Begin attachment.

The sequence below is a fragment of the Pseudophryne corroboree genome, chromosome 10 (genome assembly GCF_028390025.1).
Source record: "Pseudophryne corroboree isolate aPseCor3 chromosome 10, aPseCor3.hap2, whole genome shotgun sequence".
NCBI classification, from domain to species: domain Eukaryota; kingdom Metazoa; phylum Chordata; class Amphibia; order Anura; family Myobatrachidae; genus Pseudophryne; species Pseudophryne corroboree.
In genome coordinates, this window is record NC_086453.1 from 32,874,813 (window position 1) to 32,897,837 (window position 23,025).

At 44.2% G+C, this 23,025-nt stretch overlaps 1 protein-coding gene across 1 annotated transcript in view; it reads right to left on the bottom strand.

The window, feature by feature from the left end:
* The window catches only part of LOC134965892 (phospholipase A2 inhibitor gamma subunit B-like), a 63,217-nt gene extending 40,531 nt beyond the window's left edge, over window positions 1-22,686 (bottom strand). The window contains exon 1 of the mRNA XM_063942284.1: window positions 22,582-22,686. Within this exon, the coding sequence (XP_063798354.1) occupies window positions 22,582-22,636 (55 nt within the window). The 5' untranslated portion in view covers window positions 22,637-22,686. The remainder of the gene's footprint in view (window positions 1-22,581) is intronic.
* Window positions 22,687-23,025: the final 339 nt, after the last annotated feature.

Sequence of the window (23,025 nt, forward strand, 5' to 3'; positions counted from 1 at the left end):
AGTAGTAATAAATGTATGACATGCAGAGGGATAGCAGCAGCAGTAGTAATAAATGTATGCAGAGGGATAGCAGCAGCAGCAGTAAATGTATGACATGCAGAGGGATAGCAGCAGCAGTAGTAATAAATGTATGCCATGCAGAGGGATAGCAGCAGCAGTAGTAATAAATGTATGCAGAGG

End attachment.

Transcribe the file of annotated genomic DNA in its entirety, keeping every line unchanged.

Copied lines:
The sequence below is a fragment of the Pseudophryne corroboree genome, chromosome 10 (genome assembly GCF_028390025.1).
Source record: "Pseudophryne corroboree isolate aPseCor3 chromosome 10, aPseCor3.hap2, whole genome shotgun sequence".
NCBI classification, from domain to species: domain Eukaryota; kingdom Metazoa; phylum Chordata; class Amphibia; order Anura; family Myobatrachidae; genus Pseudophryne; species Pseudophryne corroboree.
In genome coordinates, this window is record NC_086453.1 from 32,874,813 (window position 1) to 32,897,837 (window position 23,025).

At 44.2% G+C, this 23,025-nt stretch overlaps 1 protein-coding gene across 1 annotated transcript in view; it reads right to left on the bottom strand.

The window, feature by feature from the left end:
* The window catches only part of LOC134965892 (phospholipase A2 inhibitor gamma subunit B-like), a 63,217-nt gene extending 40,531 nt beyond the window's left edge, over window positions 1-22,686 (bottom strand). The window contains exon 1 of the mRNA XM_063942284.1: window positions 22,582-22,686. Within this exon, the coding sequence (XP_063798354.1) occupies window positions 22,582-22,636 (55 nt within the window). The 5' untranslated portion in view covers window positions 22,637-22,686. The remainder of the gene's footprint in view (window positions 1-22,581) is intronic.
* Window positions 22,687-23,025: the final 339 nt, after the last annotated feature.

Sequence of the window (23,025 nt, forward strand, 5' to 3'; positions counted from 1 at the left end):
AGTAGTAATAAATGTATGACATGCAGAGGGATAGCAGCAGCAGTAGTAATAAATGTATGCAGAGGGATAGCAGCAGCAGCAGTAAATGTATGACATGCAGAGGGATAGCAGCAGCAGTAGTAATAAATGTATGCCATGCAGAGGGATAGCAGCAGCAGTAGTAATAAATGTATGCAGAGG